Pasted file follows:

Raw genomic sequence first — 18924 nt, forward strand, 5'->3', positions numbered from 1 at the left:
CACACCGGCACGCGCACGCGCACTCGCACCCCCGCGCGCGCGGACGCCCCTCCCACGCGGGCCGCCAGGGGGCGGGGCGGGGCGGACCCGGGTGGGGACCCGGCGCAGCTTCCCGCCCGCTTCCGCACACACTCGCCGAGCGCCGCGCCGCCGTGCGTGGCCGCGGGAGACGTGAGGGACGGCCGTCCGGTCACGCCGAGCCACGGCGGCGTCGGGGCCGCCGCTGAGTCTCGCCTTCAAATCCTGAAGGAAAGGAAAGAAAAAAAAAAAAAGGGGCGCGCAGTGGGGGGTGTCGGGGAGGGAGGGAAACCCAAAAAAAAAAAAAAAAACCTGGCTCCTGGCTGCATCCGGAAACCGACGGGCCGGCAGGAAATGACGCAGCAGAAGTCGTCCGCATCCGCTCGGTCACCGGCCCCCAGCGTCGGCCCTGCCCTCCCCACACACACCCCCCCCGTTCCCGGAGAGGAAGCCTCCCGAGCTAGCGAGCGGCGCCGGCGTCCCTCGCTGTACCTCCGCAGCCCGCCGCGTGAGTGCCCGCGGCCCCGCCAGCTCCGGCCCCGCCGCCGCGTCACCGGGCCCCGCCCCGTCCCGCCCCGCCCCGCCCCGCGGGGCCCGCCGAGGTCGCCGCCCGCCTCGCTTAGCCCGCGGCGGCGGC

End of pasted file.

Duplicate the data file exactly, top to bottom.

Raw genomic sequence first — 18924 nt, forward strand, 5'->3', positions numbered from 1 at the left:
CACACCGGCACGCGCACGCGCACTCGCACCCCCGCGCGCGCGGACGCCCCTCCCACGCGGGCCGCCAGGGGGCGGGGCGGGGCGGACCCGGGTGGGGACCCGGCGCAGCTTCCCGCCCGCTTCCGCACACACTCGCCGAGCGCCGCGCCGCCGTGCGTGGCCGCGGGAGACGTGAGGGACGGCCGTCCGGTCACGCCGAGCCACGGCGGCGTCGGGGCCGCCGCTGAGTCTCGCCTTCAAATCCTGAAGGAAAGGAAAGAAAAAAAAAAAAAGGGGCGCGCAGTGGGGGGTGTCGGGGAGGGAGGGAAACCCAAAAAAAAAAAAAAAAACCTGGCTCCTGGCTGCATCCGGAAACCGACGGGCCGGCAGGAAATGACGCAGCAGAAGTCGTCCGCATCCGCTCGGTCACCGGCCCCCAGCGTCGGCCCTGCCCTCCCCACACACACCCCCCCCGTTCCCGGAGAGGAAGCCTCCCGAGCTAGCGAGCGGCGCCGGCGTCCCTCGCTGTACCTCCGCAGCCCGCCGCGTGAGTGCCCGCGGCCCCGCCAGCTCCGGCCCCGCCGCCGCGTCACCGGGCCCCGCCCCGTCCCGCCCCGCCCCGCCCCGCGGGGCCCGCCGAGGTCGCCGCCCGCCTCGCTTAGCCCGCGGCGGCGGC